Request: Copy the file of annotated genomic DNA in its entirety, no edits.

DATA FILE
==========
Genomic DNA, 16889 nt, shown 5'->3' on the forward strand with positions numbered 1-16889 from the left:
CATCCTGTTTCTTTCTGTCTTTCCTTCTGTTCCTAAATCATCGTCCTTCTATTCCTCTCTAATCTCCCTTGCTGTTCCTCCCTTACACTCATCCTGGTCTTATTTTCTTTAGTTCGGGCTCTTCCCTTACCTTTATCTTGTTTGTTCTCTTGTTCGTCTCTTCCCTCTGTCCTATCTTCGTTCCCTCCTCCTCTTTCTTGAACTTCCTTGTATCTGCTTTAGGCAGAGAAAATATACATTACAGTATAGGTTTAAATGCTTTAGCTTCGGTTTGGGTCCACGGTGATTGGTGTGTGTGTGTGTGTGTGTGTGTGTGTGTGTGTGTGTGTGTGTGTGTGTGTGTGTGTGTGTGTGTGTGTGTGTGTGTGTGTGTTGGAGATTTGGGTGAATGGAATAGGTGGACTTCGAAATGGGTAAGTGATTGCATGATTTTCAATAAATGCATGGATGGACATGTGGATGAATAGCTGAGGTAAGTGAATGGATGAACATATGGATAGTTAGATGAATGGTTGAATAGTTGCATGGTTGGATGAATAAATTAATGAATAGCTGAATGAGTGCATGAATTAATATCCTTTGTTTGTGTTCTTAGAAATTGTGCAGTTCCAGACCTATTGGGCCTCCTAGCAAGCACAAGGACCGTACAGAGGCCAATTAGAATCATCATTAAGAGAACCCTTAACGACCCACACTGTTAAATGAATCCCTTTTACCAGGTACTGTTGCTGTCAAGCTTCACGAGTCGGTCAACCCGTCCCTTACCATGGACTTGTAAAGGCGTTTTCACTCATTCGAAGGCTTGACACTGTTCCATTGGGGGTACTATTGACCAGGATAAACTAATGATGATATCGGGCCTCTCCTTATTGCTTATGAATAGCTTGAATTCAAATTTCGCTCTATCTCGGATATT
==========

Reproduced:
Genomic DNA, 16889 nt, shown 5'->3' on the forward strand with positions numbered 1-16889 from the left:
CATCCTGTTTCTTTCTGTCTTTCCTTCTGTTCCTAAATCATCGTCCTTCTATTCCTCTCTAATCTCCCTTGCTGTTCCTCCCTTACACTCATCCTGGTCTTATTTTCTTTAGTTCGGGCTCTTCCCTTACCTTTATCTTGTTTGTTCTCTTGTTCGTCTCTTCCCTCTGTCCTATCTTCGTTCCCTCCTCCTCTTTCTTGAACTTCCTTGTATCTGCTTTAGGCAGAGAAAATATACATTACAGTATAGGTTTAAATGCTTTAGCTTCGGTTTGGGTCCACGGTGATTGGTGTGTGTGTGTGTGTGTGTGTGTGTGTGTGTGTGTGTGTGTGTGTGTGTGTGTGTGTGTGTGTGTGTGTGTGTGTGTGTGTGTTGGAGATTTGGGTGAATGGAATAGGTGGACTTCGAAATGGGTAAGTGATTGCATGATTTTCAATAAATGCATGGATGGACATGTGGATGAATAGCTGAGGTAAGTGAATGGATGAACATATGGATAGTTAGATGAATGGTTGAATAGTTGCATGGTTGGATGAATAAATTAATGAATAGCTGAATGAGTGCATGAATTAATATCCTTTGTTTGTGTTCTTAGAAATTGTGCAGTTCCAGACCTATTGGGCCTCCTAGCAAGCACAAGGACCGTACAGAGGCCAATTAGAATCATCATTAAGAGAACCCTTAACGACCCACACTGTTAAATGAATCCCTTTTACCAGGTACTGTTGCTGTCAAGCTTCACGAGTCGGTCAACCCGTCCCTTACCATGGACTTGTAAAGGCGTTTTCACTCATTCGAAGGCTTGACACTGTTCCATTGGGGGTACTATTGACCAGGATAAACTAATGATGATATCGGGCCTCTCCTTATTGCTTATGAATAGCTTGAATTCAAATTTCGCTCTATCTCGGATATT